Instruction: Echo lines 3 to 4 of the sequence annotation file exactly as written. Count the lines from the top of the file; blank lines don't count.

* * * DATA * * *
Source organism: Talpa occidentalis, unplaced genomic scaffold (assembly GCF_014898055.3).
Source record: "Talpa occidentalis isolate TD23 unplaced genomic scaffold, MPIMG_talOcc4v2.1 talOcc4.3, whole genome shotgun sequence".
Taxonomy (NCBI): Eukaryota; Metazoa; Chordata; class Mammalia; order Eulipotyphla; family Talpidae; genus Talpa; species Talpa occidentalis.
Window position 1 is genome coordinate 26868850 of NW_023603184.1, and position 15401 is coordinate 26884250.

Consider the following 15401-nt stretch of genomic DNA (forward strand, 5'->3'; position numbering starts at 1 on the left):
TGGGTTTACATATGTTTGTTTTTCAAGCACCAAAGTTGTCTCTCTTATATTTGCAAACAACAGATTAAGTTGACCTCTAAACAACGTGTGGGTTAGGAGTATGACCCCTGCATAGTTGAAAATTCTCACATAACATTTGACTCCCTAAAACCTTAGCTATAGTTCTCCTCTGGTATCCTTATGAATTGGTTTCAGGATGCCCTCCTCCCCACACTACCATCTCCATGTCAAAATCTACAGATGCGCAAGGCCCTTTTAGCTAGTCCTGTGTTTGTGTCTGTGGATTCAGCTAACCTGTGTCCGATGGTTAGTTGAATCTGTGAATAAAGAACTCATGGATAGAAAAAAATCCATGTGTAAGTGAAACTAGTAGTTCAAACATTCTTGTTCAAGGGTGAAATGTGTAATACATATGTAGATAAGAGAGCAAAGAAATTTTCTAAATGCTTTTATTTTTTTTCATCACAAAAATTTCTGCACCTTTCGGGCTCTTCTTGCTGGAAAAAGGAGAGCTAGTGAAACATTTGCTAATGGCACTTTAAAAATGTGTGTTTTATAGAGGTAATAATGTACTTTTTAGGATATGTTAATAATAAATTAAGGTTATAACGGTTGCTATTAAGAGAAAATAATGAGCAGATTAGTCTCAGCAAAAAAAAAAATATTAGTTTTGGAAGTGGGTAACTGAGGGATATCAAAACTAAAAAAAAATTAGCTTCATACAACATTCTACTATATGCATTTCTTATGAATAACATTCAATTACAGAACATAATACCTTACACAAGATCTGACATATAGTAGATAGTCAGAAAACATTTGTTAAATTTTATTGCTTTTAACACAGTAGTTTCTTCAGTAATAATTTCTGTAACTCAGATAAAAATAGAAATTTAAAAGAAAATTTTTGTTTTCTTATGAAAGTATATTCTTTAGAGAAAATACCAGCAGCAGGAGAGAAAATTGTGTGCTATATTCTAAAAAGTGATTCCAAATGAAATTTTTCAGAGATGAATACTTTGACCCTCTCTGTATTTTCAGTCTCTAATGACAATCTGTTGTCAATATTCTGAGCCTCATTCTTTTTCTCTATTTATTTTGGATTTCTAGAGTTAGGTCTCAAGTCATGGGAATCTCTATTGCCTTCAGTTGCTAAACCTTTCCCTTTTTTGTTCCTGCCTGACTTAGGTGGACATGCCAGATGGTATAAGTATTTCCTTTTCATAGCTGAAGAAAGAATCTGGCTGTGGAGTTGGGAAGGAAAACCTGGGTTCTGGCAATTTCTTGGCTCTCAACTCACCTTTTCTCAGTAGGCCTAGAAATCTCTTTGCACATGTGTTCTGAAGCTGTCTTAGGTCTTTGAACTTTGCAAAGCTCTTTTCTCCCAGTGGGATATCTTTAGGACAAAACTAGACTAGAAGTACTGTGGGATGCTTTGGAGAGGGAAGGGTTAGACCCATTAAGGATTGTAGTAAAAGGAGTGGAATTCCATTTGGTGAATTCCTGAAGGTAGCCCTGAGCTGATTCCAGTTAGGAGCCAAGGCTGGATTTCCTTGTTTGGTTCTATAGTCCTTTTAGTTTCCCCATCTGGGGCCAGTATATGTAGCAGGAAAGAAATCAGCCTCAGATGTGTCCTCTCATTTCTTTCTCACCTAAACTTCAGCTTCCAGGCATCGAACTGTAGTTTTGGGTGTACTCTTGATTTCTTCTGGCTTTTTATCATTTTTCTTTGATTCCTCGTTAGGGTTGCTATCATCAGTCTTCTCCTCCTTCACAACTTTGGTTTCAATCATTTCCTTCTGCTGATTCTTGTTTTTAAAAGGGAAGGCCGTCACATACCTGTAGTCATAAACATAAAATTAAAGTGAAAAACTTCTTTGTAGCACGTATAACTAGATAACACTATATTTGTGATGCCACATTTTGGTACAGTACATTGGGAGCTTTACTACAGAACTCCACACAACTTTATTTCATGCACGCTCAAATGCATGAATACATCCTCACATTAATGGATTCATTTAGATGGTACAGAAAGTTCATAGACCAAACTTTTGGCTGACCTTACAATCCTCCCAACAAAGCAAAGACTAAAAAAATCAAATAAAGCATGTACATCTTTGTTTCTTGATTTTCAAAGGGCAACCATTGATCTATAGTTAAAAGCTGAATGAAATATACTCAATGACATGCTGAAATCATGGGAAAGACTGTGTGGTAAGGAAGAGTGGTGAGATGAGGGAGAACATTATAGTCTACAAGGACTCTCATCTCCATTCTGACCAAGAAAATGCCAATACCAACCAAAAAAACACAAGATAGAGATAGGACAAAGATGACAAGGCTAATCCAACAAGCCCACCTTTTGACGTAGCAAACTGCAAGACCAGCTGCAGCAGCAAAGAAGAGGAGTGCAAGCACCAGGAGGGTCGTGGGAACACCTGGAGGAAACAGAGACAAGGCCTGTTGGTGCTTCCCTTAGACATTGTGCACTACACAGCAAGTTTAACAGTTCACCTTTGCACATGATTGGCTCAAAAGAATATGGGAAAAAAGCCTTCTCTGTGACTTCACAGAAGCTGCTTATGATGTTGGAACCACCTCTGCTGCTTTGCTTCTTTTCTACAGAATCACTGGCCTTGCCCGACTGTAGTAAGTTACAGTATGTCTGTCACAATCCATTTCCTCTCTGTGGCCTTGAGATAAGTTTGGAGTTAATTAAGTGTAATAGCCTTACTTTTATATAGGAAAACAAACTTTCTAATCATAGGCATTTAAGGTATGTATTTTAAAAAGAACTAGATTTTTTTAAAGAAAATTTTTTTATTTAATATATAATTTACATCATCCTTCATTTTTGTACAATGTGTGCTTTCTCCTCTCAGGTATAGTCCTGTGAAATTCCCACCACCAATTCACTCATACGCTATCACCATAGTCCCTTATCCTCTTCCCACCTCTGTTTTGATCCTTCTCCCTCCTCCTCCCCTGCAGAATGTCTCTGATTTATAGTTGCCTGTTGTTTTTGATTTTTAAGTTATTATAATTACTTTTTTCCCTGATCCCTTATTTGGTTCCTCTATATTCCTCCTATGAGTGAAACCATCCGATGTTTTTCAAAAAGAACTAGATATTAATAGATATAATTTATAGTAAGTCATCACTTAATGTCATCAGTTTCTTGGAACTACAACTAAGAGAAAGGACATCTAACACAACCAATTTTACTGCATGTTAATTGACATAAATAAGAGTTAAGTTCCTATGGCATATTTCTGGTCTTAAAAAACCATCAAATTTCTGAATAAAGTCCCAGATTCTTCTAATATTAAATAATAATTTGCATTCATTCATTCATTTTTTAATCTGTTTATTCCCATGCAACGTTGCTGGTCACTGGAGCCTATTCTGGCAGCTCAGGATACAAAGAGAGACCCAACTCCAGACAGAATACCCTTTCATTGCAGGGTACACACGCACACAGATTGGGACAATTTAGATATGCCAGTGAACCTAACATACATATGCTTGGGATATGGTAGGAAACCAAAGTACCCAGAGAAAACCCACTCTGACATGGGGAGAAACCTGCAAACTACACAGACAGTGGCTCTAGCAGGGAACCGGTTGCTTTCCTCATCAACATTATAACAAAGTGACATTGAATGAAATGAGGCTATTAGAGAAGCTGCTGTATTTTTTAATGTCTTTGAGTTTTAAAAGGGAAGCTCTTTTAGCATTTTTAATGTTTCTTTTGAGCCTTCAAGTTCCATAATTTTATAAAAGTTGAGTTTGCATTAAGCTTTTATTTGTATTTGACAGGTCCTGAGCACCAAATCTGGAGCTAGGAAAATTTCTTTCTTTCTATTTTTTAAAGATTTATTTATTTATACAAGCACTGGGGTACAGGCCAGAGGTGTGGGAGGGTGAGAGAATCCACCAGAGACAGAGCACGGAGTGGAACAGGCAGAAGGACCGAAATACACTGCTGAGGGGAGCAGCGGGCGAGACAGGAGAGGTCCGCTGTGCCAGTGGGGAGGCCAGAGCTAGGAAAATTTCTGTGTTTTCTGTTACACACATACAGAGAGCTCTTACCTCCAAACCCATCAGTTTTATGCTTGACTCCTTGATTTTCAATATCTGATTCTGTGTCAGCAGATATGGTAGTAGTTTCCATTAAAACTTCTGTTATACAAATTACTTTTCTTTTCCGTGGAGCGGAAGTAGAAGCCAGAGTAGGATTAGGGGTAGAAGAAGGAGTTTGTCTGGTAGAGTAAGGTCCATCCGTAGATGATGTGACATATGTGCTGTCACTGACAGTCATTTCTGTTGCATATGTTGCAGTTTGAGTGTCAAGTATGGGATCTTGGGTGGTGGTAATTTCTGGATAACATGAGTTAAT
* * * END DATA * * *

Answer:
Taxonomy (NCBI): Eukaryota; Metazoa; Chordata; class Mammalia; order Eulipotyphla; family Talpidae; genus Talpa; species Talpa occidentalis.
Window position 1 is genome coordinate 26868850 of NW_023603184.1, and position 15401 is coordinate 26884250.